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A filmmaker recalls his childhood, when he fell in love with the movies at his village's theater and formed a deep friendship with the theater's projectionist.
For more about Cinema Paradiso and the Cinema Paradiso Blu-ray release, see Cinema Paradiso Blu-ray Review published by Jeffrey Kauffman on September 29, 2011 where this Blu-ray release scored 4.0 out of 5.
Director: Giuseppe Tornatore
Writers: Giuseppe Tornatore, Vanna Paoli
Starring: Philippe Noiret, Jacques Perrin, Salvatore Cascio
» See full cast & crew
Cinema Paradiso Blu-ray Review
For the love of film.
Reviewed by Jeffrey Kauffman, September 29, 2011
The spirit of Federico Fellini wafts through Cinema Paradiso like the unexpected gust of wind that magically propels the Priest's cabinet door open early in the Giuseppe Tornatore film, revealing a musty old icon. As opaque as Fellini's films can be, there is one thing that shines through many, perhaps most of them, namely the director's love of the Italian spirit. And that same affection informs much of Tornatore's lovely film, one which actually helped to resurrect the Italian film industry from its post-Fellini doldrums. There are many analogs between any given Fellini film and Cinema Paradiso, but for the curious, it might be instructive to have an evening's double feature consisting of Tornatore's opus followed by Fellini's Amarcord. Both films depict life in small Italian villages, both are filled to the brim with eccentric, rustic characters, and while Fellini's film is certainly more in keeping with a magical realist ethos than the Tornatore film, it can't be denied that Cinema Paradiso also has elements of curious fantasy floating through it like those puffballs that drift through the opening scenes of Amarcord. Another Fellini film which might be seen as informing at least part of Cinema Paradiso is Fellini's magnum opus, 8 ½, for like that semi-autobiographical journey through the interior world of famous film director Guido Anselmi, Cinema Paradiso also depicts the bittersweet memories of another famous (albeit equally fictional) film director, Salvatore De Vita (played by Jacques Perrin as an adult, Salvatore Cascio as a little boy, and Marco Leonardi as a teenager). Much like many of Fellini's films, Cinema Paradiso looks back on a supposedly halcyon time through deliberately rose colored glasses, and the result, while undeniably sentimental, is also incredibly heartfelt and affecting.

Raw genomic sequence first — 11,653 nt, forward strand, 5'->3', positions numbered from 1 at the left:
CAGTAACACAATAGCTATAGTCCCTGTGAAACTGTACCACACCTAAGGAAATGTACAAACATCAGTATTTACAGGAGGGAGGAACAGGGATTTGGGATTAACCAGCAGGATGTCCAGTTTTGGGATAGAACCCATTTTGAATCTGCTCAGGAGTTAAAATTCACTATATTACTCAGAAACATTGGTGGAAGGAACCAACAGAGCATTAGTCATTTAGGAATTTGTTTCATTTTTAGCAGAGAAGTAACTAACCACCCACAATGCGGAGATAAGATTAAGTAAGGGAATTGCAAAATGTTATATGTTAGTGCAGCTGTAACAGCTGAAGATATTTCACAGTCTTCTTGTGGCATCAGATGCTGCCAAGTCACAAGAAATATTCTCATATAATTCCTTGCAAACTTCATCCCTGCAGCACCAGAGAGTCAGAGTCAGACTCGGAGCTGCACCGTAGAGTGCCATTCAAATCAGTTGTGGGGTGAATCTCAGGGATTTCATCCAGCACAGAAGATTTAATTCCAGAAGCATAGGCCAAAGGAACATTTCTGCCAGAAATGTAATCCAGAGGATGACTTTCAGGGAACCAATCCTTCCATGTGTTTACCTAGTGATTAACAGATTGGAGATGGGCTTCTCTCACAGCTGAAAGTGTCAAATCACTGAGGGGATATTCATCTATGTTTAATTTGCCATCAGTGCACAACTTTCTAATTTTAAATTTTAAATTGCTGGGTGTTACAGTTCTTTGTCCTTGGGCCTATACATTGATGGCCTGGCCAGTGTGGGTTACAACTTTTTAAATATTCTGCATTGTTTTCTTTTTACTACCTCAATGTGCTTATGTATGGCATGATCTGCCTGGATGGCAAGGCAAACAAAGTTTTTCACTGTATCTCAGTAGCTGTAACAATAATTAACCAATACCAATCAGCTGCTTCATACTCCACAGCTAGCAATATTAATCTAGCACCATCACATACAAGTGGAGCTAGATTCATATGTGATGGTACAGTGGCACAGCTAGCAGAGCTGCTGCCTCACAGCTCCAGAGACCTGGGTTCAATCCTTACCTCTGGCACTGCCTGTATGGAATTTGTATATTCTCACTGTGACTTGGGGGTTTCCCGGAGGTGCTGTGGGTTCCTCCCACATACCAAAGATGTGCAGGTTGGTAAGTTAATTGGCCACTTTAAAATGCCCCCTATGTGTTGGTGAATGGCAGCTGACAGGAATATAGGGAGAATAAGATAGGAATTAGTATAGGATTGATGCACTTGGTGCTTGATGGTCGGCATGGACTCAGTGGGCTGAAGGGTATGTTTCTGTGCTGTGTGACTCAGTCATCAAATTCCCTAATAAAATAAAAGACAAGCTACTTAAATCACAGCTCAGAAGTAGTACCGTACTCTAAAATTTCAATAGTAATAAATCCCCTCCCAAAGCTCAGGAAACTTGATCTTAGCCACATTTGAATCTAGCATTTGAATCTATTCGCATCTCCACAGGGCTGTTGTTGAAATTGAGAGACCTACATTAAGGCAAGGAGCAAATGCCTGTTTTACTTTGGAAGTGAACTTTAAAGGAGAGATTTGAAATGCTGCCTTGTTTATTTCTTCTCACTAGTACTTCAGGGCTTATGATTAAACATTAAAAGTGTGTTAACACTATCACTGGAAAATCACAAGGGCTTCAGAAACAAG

What is it with Italy and their adorable child actors anyway? I recently gushed over the incredible work of Giorgio Cantarini in Life is Beautiful, a film which came in the wake of and obviously benefited from Cinema Paradiso's immense international success. But Cinema Paradiso has its own adorable little boy, the ebullient Salvatore Cascio. The bulk of Cinema Paradiso is told via flashback, as the now adult Salvatore (the character, not the actor) remembers with great fondness Alfredo (the incredible Philippe Noiret), his town's projectionist at the local movie house (Nuovo Cinema Paradiso, the actual original title of the film). Alfredo is a somewhat crusy old man who initially doesn't take kindly to the young Salvatore's overbearing interest in film, but soon the two forge a bond which is perhaps strengthened by the fact that Salvatore's father never returned from World War II. Cascio is simply wonderfully huggable in the scenes devoted to Salvatore's youngest days, and it's the child actor's wide eyed wonder that makes this section of the film so memorable.